It’s worth nothing that Facebook engagement also goes hand in hand with the number of posts on your channel. If you’re posting ten times a day, the content will get lost in the news feed, so we recommend posting two times per day maximum. Just to reiterate, every Facebook page channel works differently so try experimenting on post numbers to work out the best structure for your channel.


By the end of January, we had increased our engagement rate on Facebook by 117% with the final week’s engagement tripling (hint*Facebook Lives!).


Facebook reach is the number of people that will see your posts on their news feed, whether that’s paid for (advertising) or organically (without advertising). It differs from engagement because people might see your posts without actually interacting with them. For this challenge, we wanted to increase our Facebook reach organically without spending any money on advertising.

Although it presents more of a challenge in 2019, an increase in Facebook reach is important because with over one billion Facebook users, you want your company to be seen as much as possible. Organic reach is absolutely free and every user that sees your post is just as important as the other. Increasing organic reach is an uphill battle, but it’s certainly a climb worth taking part in.


The good news? Facebook engagement can affect reach tremendously. If you’re posting content that’s encouraging interactions, Facebook will automatically move it up the news feed, thus increasing the number of people who will see your posts.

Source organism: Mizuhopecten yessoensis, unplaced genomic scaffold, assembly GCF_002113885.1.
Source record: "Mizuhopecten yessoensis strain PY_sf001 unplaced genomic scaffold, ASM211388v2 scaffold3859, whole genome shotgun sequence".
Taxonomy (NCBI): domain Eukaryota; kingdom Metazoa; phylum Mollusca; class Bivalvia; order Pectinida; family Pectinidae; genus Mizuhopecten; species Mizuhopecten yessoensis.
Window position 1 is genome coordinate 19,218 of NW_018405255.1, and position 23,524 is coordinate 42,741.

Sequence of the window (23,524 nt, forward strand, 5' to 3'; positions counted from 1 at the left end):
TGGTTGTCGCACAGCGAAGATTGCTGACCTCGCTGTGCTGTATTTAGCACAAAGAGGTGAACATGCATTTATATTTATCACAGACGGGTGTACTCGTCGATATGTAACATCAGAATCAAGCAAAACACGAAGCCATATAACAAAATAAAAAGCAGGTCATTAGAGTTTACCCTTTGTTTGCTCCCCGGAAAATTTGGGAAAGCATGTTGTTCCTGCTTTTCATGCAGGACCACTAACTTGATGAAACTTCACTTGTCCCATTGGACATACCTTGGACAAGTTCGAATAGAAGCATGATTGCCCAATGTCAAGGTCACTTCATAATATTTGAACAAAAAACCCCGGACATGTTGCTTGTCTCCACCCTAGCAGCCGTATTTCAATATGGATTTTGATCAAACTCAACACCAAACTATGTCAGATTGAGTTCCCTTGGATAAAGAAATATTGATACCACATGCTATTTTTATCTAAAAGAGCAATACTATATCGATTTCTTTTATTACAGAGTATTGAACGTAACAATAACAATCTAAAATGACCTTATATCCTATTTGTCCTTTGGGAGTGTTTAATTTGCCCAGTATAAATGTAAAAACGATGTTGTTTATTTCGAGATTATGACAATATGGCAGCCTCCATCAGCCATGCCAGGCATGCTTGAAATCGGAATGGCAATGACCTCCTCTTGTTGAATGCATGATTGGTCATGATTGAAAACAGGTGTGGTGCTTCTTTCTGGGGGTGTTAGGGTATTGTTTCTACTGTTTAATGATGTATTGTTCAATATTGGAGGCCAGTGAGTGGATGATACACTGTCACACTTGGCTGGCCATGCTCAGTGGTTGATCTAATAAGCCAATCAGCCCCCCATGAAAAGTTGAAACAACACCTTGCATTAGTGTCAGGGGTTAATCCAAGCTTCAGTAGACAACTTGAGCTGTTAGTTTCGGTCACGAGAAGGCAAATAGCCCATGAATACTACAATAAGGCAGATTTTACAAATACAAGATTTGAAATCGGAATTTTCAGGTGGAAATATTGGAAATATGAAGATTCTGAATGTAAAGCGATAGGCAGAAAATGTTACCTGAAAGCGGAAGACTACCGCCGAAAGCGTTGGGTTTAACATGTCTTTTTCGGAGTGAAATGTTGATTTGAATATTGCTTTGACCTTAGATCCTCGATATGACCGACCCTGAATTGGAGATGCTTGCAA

In order to increase our reach, we focused on increasing our engagement by planning posts that would prompt reactions.

Immediately, we thought putting a post out looking for bloggers would increase our reach by prompting our audience to share the post, but the results were surprisingly low with a reach of only 459 people (head over to the Twitter blog to see how differently these posts can do on other channels!). If you do have more than one social media platform, try experimenting with the same posts to see how differently the posts might work on each platform.

By the end of January, we had increased our reach on Facebook with the final week’s reach doubling. (Hint* Increase engagement not reach, reach will happen if you increase engagement!)

Page Likes

Interestingly (and annoyingly!) people can see your content without having to like your page, but page likes are so important for a brand. Essentially, the more page likes you have, the more credible your business seems.

To increase our page likes, we invited all of our friends and family to like our page, as well as targeting local businesses to like our page. When it comes to your business page, make your employees admins of the page (in page roles) and get them to invite their friends and family too.

From our research we also found that good content and engagement will also increase page likes organically. See it as a reward; if your Facebook post is doing really well you might find that your page likes start to stream in. It’s a win win for everyone.

By the end of January, we managed to increase our page likes by 197%. In just one week, we gained 141 page likes which double our page likes for the whole of December! This was a combination of posting tailored content and inviting people to like our page.


Just remember, what worked on our Facebook page channel might work differently on yours so it’s important to do your research before you set off, and that’s a combination of industry research and analysing your own page. Don’t forget to experiment! We wouldn’t have achieved a 117% engagement increase without overcoming some hurdles at the beginning. And use Facebook live!